At the victim's discretion/request an appropriately trained healthcare personnel shall conduct a sexual assault forensic examination (SAFE), which may include the collection of evidence. In the absence of a Department of Defense provider, the Service member will be referred to an appropriate civilian facility for the SAFE.
Who May Make A Restricted Report
Restricted reporting is available to military personnel of the Armed Forces and the Coast Guard. Military personnel include members on active duty and members of the Reserve component (Reserve and National Guard). Military dependents 18 years of age and older who are eligible for treatment in the military healthcare system, and who were victims of sexual assault perpetrated by someone other than a spouse or intimate partner may make a Restricted Report. Retired members of any component are not eligible. Department of Defense civilian employees are not eligible.
Considerations when Electing a Restricted Report
·You receive appropriate medical treatment, advocacy, and counseling.
· Provides some personal space and time to consider your options and to begin the healing process.
·Empowers you to seek relevant information and support to make more informed decisions about participating in the criminal investigation.
·You control the release and management of your personal information.
·You decide whether and when to move forward with initiating an investigation.
This option is for victims of sexual assault who desire medical treatment, referral services and an official investigation of the crime. When selecting unrestricted reporting, you should use current reporting channels, e.g. chain of command, law enforcement or report the incident to the Sexual Assault Response Coordinator (SARC), or request healthcare personnel to notify law enforcement. Upon notification of a reported sexual assault, the SARC will immediately assign a Victim Advocate (VA). At the victim's discretion/request, healthcare personnel shall conduct a sexual assault forensic examination (SAFE), which may include the collection of evidence. Details regarding the incident will be limited to only those personnel who have a legitimate need to know.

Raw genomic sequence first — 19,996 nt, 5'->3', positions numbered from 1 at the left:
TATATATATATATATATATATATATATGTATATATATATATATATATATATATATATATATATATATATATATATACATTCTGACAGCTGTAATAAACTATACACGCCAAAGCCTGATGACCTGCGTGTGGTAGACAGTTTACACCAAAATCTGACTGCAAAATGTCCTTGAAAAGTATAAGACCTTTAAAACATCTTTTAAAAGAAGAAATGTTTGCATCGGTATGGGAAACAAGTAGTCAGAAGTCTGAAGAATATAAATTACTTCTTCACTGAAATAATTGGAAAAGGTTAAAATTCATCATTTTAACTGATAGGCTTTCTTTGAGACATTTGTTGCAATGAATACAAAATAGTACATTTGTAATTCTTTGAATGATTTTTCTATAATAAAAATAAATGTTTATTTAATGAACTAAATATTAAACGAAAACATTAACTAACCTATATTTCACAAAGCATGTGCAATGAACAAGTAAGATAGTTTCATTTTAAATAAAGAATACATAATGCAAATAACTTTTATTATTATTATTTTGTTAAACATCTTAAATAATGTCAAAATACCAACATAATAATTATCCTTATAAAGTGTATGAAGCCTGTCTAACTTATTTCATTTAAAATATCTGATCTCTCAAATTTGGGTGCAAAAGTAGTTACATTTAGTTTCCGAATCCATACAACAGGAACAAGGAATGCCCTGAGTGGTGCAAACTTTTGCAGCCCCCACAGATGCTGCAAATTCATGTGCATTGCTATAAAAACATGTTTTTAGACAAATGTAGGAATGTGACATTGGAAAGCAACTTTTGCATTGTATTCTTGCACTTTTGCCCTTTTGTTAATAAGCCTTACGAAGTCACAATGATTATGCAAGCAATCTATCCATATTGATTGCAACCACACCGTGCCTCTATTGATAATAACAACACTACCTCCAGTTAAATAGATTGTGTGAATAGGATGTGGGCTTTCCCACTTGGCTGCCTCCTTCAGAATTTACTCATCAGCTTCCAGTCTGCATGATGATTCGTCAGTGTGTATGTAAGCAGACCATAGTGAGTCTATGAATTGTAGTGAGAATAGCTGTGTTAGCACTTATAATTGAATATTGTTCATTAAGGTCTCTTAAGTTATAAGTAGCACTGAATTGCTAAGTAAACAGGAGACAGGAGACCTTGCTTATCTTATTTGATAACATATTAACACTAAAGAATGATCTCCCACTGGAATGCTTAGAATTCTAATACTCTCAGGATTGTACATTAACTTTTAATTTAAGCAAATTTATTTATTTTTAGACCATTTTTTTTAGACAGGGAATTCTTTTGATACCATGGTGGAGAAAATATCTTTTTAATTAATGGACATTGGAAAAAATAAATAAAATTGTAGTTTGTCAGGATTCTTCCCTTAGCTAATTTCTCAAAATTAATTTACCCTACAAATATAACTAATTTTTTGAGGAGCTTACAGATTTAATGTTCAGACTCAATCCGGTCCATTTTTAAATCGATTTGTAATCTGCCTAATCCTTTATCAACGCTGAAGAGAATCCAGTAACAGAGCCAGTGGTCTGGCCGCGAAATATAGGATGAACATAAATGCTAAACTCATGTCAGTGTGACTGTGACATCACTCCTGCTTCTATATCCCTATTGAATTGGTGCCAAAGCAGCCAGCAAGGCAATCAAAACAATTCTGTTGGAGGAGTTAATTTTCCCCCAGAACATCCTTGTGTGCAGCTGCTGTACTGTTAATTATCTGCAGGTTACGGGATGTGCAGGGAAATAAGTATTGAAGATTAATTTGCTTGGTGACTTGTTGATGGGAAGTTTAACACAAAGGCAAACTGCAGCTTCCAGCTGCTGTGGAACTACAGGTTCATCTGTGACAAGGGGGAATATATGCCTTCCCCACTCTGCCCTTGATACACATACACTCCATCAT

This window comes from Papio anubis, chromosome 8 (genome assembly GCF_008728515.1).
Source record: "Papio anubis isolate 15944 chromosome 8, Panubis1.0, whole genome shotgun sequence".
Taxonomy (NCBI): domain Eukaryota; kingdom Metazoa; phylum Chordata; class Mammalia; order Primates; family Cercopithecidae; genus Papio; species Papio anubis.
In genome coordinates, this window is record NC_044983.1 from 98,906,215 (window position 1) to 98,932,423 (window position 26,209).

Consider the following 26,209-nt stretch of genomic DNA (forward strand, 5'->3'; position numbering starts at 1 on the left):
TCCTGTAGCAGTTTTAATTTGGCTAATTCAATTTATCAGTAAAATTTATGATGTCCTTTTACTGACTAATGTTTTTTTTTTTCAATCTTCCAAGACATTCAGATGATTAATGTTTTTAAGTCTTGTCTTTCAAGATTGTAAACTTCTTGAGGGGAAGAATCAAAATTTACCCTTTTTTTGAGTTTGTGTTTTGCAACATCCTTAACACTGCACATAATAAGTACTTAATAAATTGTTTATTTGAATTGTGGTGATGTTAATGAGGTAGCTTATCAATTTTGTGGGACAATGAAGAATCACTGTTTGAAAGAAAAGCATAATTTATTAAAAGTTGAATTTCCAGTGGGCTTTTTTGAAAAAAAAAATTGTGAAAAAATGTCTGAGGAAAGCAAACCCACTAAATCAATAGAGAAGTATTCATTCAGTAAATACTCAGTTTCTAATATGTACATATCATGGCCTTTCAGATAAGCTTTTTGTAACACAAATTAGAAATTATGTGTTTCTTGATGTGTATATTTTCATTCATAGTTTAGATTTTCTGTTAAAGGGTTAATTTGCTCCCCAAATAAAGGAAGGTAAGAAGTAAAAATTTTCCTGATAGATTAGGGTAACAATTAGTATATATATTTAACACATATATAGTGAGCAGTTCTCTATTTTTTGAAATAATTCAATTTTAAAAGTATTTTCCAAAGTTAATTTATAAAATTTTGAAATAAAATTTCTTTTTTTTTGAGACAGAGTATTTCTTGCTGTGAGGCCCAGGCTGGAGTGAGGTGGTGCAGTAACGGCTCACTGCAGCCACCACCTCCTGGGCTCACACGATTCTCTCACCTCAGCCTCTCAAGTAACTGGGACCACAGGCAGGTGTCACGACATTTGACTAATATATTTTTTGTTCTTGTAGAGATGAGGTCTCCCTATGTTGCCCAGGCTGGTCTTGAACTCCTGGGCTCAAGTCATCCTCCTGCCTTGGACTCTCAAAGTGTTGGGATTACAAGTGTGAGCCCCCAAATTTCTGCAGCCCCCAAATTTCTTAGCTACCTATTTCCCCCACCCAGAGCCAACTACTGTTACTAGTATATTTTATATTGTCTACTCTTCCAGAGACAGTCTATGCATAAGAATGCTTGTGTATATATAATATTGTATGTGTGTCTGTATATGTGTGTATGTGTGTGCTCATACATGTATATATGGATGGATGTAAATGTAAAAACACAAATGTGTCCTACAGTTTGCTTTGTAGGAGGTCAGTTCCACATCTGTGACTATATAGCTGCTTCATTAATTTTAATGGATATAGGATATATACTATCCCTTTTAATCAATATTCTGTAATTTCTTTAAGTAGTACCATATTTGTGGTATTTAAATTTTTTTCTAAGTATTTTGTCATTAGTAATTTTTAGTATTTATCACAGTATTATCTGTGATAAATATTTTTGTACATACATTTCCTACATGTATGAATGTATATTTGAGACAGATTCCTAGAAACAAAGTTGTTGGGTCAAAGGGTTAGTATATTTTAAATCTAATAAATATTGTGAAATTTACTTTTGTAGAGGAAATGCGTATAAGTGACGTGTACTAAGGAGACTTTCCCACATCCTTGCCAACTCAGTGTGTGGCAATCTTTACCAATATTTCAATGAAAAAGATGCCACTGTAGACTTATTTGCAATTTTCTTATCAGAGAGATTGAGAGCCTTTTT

Additional Restricted and Unrestricted Reporting considerations can be further be discussed with your Sexual Assault Response Coordinator or VA.
Role of the Sexual Assault Response Coordinator
The Sexual Assault Response Coordinator (SARC) is considered the center of gravity when it comes to ensuring that victims of sexual assault receive appropriate and responsive care. They serve as the single point of contact to coordinate sexual assault victim care. The term Sexual Assault Response Coordinator (SARC) is a standardized term utilized throughout the Department of Defense and the Services to facilitate communication and transparency regarding sexual assault response capability.
Role of the Victim Advocate
The Victim Advocate (VA) provides essential support and care to the victim to include providing non-clinical information on available options and resources to assist the victim in making informed decisions as they progress through resolution and healing. The VA maintains communications and contact with victim as needed for continued victim support.